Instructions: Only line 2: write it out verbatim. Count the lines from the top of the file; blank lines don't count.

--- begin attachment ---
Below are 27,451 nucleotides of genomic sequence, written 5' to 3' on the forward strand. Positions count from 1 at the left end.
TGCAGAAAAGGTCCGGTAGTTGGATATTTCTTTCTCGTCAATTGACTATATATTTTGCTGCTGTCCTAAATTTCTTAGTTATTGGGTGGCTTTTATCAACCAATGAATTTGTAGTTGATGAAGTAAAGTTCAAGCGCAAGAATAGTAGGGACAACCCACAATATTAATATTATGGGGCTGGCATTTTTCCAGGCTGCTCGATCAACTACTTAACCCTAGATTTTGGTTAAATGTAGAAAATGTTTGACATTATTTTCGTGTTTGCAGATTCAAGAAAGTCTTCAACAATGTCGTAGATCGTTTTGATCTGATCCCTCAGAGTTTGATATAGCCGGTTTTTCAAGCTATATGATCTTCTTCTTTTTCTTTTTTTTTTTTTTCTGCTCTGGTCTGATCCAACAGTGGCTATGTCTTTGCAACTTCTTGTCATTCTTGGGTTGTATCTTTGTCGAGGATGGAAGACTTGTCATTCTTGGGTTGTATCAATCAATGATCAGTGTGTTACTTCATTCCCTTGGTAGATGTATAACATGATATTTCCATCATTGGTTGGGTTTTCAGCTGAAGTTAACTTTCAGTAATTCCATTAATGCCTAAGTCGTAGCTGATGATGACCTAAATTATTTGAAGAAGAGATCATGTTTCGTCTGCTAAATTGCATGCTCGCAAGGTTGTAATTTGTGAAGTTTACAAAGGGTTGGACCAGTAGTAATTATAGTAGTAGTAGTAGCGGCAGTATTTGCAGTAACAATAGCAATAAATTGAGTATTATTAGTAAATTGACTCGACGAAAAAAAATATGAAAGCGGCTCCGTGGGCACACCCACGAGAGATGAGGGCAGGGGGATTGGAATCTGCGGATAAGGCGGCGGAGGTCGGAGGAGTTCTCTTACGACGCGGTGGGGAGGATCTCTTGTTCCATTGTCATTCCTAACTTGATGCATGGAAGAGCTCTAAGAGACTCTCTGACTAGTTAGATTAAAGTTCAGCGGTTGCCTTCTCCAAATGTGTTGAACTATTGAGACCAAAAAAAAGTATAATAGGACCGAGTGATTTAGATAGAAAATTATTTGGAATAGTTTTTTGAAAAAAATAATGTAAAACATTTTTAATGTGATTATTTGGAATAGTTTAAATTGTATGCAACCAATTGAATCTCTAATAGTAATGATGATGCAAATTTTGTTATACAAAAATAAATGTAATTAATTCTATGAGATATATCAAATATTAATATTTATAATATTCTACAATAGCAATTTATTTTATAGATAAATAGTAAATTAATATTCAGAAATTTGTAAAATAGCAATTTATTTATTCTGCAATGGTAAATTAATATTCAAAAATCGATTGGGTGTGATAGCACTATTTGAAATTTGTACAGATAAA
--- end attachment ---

TGCAGAAAAGGTCCGGTAGTTGGATATTTCTTTCTCGTCAATTGACTATATATTTTGCTGCTGTCCTAAATTTCTTAGTTATTGGGTGGCTTTTATCAACCAATGAATTTGTAGTTGATGAAGTAAAGTTCAAGCGCAAGAATAGTAGGGACAACCCACAATATTAATATTATGGGGCTGGCATTTTTCCAGGCTGCTCGATCAACTACTTAACCCTAGATTTTGGTTAAATGTAGAAAATGTTTGACATTATTTTCGTGTTTGCAGATTCAAGAAAGTCTTCAACAATGTCGTAGATCGTTTTGATCTGATCCCTCAGAGTTTGATATAGCCGGTTTTTCAAGCTATATGATCTTCTTCTTTTTCTTTTTTTTTTTTTTCTGCTCTGGTCTGATCCAACAGTGGCTATGTCTTTGCAACTTCTTGTCATTCTTGGGTTGTATCTTTGTCGAGGATGGAAGACTTGTCATTCTTGGGTTGTATCAATCAATGATCAGTGTGTTACTTCATTCCCTTGGTAGATGTATAACATGATATTTCCATCATTGGTTGGGTTTTCAGCTGAAGTTAACTTTCAGTAATTCCATTAATGCCTAAGTCGTAGCTGATGATGACCTAAATTATTTGAAGAAGAGATCATGTTTCGTCTGCTAAATTGCATGCTCGCAAGGTTGTAATTTGTGAAGTTTACAAAGGGTTGGACCAGTAGTAATTATAGTAGTAGTAGTAGCGGCAGTATTTGCAGTAACAATAGCAATAAATTGAGTATTATTAGTAAATTGACTCGACGAAAAAAAATATGAAAGCGGCTCCGTGGGCACACCCACGAGAGATGAGGGCAGGGGGATTGGAATCTGCGGATAAGGCGGCGGAGGTCGGAGGAGTTCTCTTACGACGCGGTGGGGAGGATCTCTTGTTCCATTGTCATTCCTAACTTGATGCATGGAAGAGCTCTAAGAGACTCTCTGACTAGTTAGATTAAAGTTCAGCGGTTGCCTTCTCCAAATGTGTTGAACTATTGAGACCAAAAAAAAGTATAATAGGACCGAGTGATTTAGATAGAAAATTATTTGGAATAGTTTTTTGAAAAAAATAATGTAAAACATTTTTAATGTGATTATTTGGAATAGTTTAAATTGTATGCAACCAATTGAATCTCTAATAGTAATGATGATGCAAATTTTGTTATACAAAAATAAATGTAATTAATTCTATGAGATATATCAAATATTAATATTTATAATATTCTACAATAGCAATTTATTTTATAGATAAATAGTAAATTAATATTCAGAAATTTGTAAAATAGCAATTTATTTATTCTGCAATGGTAAATTAATATTCAAAAATCGATTGGGTGTGATAGCACTATTTGAAATTTGTACAGATAAA